How often do you have to look up the command for something?

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Re: How often do you have to look up the command for somethi

Postby GarryRicketson » 2016-12-18 01:16

by pylkko » p.s imagine if you had not memorized the times tables in primary school. You'd be looking up 6 x 8 on google

I was going to comment, but changed my mind, but then when I saw this:

by pendrachken » I'm in my late 30's and never memorized the times table.

And decided to go ahead, there really are quite a few people that do not
know even the basic times tables, 1 thru 10,...for what ever reasons.
I think it is important, but in these days with calculators, maybe it isn't.
Any way here is something to help people memorize them, if they want to.

Image

Often I do have to do a search, example " What is the Linux command to "do this or that task" ? (where is says "this or that task" , would be a description of the task in question),.... another example, a new user might have to ask
"what is the linux command to list directories ? " or
"what is the linux command to multiply " ?
You can use 'bc' to do math, including multiply,
Code: Select all
 man bc

BC(1) General Commands Manual BC(1)
NAME
bc - arbitrary-precision arithmetic language and calculator
SYNOPSIS
bc [-cl] [-e expression] [file ...]
DESCRIPTION
bc is an interactive processor for a language which resembles C but
provides unlimited precision arithmetic. It takes input from any
expressions on the command line and any files given, then reads the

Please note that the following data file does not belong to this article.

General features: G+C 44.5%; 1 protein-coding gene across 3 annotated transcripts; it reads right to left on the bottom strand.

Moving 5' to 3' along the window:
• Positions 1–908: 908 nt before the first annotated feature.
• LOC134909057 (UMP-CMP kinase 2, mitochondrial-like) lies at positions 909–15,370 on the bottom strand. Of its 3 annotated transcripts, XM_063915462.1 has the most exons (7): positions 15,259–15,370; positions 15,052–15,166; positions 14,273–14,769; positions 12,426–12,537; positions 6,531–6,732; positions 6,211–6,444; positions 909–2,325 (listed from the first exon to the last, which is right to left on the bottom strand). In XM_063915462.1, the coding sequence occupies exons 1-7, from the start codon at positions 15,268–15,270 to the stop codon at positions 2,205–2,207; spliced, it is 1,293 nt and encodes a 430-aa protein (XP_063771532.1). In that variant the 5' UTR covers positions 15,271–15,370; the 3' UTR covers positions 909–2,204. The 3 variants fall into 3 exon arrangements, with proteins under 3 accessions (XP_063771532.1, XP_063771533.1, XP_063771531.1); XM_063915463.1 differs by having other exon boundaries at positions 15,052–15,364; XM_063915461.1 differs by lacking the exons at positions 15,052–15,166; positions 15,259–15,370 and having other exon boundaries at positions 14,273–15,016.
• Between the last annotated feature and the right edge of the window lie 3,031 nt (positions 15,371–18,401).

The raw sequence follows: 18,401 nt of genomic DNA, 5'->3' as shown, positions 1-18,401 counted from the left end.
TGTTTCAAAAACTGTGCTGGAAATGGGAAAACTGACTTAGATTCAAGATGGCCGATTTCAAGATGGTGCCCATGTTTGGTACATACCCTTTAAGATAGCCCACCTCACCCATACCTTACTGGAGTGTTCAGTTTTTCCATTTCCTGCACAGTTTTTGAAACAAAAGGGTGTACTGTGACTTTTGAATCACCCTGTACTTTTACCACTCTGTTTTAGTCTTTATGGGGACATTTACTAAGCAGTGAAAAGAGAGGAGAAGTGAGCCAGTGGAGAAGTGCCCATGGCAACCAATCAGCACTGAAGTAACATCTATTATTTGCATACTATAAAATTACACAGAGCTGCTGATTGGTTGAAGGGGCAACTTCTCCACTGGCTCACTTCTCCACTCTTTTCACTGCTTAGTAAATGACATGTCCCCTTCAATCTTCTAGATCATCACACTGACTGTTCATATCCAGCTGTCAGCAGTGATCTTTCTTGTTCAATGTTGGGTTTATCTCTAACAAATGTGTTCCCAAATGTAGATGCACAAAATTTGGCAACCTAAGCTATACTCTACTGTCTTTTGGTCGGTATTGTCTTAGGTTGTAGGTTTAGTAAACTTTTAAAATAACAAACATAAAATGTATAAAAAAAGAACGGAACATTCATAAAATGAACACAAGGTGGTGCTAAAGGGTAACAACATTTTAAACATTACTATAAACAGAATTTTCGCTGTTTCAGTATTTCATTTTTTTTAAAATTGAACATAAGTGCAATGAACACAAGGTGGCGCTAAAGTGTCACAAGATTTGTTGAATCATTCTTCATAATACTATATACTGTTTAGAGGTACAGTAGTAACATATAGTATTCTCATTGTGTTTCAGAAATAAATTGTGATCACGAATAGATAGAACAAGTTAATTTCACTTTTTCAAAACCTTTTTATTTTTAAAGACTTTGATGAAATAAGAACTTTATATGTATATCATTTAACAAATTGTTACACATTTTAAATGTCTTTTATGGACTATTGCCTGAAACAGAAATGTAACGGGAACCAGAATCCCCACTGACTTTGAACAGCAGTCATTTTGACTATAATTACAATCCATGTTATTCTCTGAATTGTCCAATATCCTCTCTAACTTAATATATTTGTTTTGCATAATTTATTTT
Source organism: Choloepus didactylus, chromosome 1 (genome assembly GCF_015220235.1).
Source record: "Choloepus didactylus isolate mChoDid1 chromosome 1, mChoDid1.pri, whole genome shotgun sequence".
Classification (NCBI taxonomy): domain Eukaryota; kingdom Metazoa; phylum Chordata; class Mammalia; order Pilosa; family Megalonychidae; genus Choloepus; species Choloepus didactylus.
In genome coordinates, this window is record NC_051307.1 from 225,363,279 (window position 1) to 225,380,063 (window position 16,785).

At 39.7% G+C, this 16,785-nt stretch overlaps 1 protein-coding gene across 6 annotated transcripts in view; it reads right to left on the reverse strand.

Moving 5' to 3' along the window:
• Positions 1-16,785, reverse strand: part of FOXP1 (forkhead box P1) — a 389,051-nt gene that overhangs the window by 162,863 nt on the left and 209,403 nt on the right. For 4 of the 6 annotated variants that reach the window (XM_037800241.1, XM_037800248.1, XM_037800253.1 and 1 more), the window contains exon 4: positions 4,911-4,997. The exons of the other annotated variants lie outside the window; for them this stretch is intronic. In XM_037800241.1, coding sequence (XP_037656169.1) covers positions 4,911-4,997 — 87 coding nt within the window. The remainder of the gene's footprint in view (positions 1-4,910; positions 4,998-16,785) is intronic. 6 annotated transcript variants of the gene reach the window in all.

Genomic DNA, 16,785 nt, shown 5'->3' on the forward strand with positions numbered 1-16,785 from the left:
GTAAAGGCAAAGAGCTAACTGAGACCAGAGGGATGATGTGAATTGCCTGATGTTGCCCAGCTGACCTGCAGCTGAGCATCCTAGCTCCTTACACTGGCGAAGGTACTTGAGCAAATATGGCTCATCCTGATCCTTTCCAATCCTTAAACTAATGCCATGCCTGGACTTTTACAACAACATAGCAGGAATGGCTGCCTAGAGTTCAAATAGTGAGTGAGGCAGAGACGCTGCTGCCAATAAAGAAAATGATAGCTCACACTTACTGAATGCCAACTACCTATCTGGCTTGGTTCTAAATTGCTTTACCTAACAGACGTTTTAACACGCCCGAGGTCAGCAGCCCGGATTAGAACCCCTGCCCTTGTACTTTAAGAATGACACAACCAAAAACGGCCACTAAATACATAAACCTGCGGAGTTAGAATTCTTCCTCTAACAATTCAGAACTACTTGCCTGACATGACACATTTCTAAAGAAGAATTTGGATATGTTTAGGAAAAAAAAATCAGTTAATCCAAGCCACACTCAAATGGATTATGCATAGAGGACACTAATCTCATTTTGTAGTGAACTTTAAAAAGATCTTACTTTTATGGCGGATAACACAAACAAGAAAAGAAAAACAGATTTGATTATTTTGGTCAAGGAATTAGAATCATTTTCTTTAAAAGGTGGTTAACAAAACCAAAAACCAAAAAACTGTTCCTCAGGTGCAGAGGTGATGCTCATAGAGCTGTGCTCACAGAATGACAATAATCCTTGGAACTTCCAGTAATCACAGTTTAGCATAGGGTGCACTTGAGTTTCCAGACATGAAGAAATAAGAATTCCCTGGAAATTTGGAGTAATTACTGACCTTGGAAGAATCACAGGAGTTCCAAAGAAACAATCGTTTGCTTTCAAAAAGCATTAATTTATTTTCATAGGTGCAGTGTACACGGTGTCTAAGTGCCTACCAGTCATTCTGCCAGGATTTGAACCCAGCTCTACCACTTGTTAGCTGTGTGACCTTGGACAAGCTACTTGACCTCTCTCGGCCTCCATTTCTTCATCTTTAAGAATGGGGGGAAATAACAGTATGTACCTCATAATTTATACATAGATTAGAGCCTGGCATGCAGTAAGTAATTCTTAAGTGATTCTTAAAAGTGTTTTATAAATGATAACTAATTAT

standard input.

For example:
Code: Select all
$ bc
573 * 4
2292
2292 * 5789
13268388
13268388 / 5789
2292
quit


Of course with time, one starts
to remember the commands they use the most, some people would have to
do a search to find the right command for a task more often then others, it all
depends on their memory and how many commands they are all ready familiar
with, ......Now that I understand the question better............
"What we expect you have already Done"

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Re: How often do you have to look up the command for somethi

Postby pylkko » 2016-12-18 07:26

pendrachken wrote:
pylkko wrote:My opinion is that while most people think that medieval rote memorizing techniques are boring a quaint... that they have their uses in some places in life. For example, when you have to look up the command sequence for tar every time and you use it often. You just end up loosing a lot of time and "flow" from your work searching for stuff like that...
Edit: word missing from sentence
and p.s imagine if you had not memorized the times tables in primary school. You'd be looking up 6 x 8 on google. But since you did memorize that, now you have it for life. Why stop doing this in adulthood?



I'm in my late 30's and never memorized the times table. Seems pretty pointless to me actually, I can just do the quick mental calculations in my head. I've also passed college algebra and statistics classes, with a few calculus classes soon to be taken too.

Code: Select all
6*8 ---> 8*2*3 = 48

if you need to break it down more:

8+8 = 16 : 16+16 = 32 : 32 + 16 = 48


No need for rote memorization of some stupid table when chaining a few dead simple calculations can be done in just as short of time. Or you could just use a calculator...


Saves brain space for the equations and such that actually matter.